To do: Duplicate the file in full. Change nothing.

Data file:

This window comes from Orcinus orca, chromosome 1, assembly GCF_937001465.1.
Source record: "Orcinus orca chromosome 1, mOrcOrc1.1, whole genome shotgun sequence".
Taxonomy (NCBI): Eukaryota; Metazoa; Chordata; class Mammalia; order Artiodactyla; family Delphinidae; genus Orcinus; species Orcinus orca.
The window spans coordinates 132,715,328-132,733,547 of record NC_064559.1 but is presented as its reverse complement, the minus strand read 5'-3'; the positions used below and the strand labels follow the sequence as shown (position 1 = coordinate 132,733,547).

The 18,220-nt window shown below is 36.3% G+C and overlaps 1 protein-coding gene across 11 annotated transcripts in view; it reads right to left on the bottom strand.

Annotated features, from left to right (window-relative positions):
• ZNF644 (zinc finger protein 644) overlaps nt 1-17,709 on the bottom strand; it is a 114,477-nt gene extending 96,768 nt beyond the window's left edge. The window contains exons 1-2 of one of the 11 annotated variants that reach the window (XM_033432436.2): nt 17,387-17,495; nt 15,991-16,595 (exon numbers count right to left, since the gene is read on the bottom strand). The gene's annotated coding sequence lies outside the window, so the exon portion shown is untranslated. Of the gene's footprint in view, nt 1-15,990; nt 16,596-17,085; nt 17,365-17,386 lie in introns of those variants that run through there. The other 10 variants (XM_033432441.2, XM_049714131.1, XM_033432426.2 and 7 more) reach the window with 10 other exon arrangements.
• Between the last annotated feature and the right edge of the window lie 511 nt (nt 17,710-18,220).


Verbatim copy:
This window comes from Orcinus orca, chromosome 1, assembly GCF_937001465.1.
Source record: "Orcinus orca chromosome 1, mOrcOrc1.1, whole genome shotgun sequence".
Taxonomy (NCBI): Eukaryota; Metazoa; Chordata; class Mammalia; order Artiodactyla; family Delphinidae; genus Orcinus; species Orcinus orca.
The window spans coordinates 132,715,328-132,733,547 of record NC_064559.1 but is presented as its reverse complement, the minus strand read 5'-3'; the positions used below and the strand labels follow the sequence as shown (position 1 = coordinate 132,733,547).

The 18,220-nt window shown below is 36.3% G+C and overlaps 1 protein-coding gene across 11 annotated transcripts in view; it reads right to left on the bottom strand.

Annotated features, from left to right (window-relative positions):
• ZNF644 (zinc finger protein 644) overlaps nt 1-17,709 on the bottom strand; it is a 114,477-nt gene extending 96,768 nt beyond the window's left edge. The window contains exons 1-2 of one of the 11 annotated variants that reach the window (XM_033432436.2): nt 17,387-17,495; nt 15,991-16,595 (exon numbers count right to left, since the gene is read on the bottom strand). The gene's annotated coding sequence lies outside the window, so the exon portion shown is untranslated. Of the gene's footprint in view, nt 1-15,990; nt 16,596-17,085; nt 17,365-17,386 lie in introns of those variants that run through there. The other 10 variants (XM_033432441.2, XM_049714131.1, XM_033432426.2 and 7 more) reach the window with 10 other exon arrangements.
• Between the last annotated feature and the right edge of the window lie 511 nt (nt 17,710-18,220).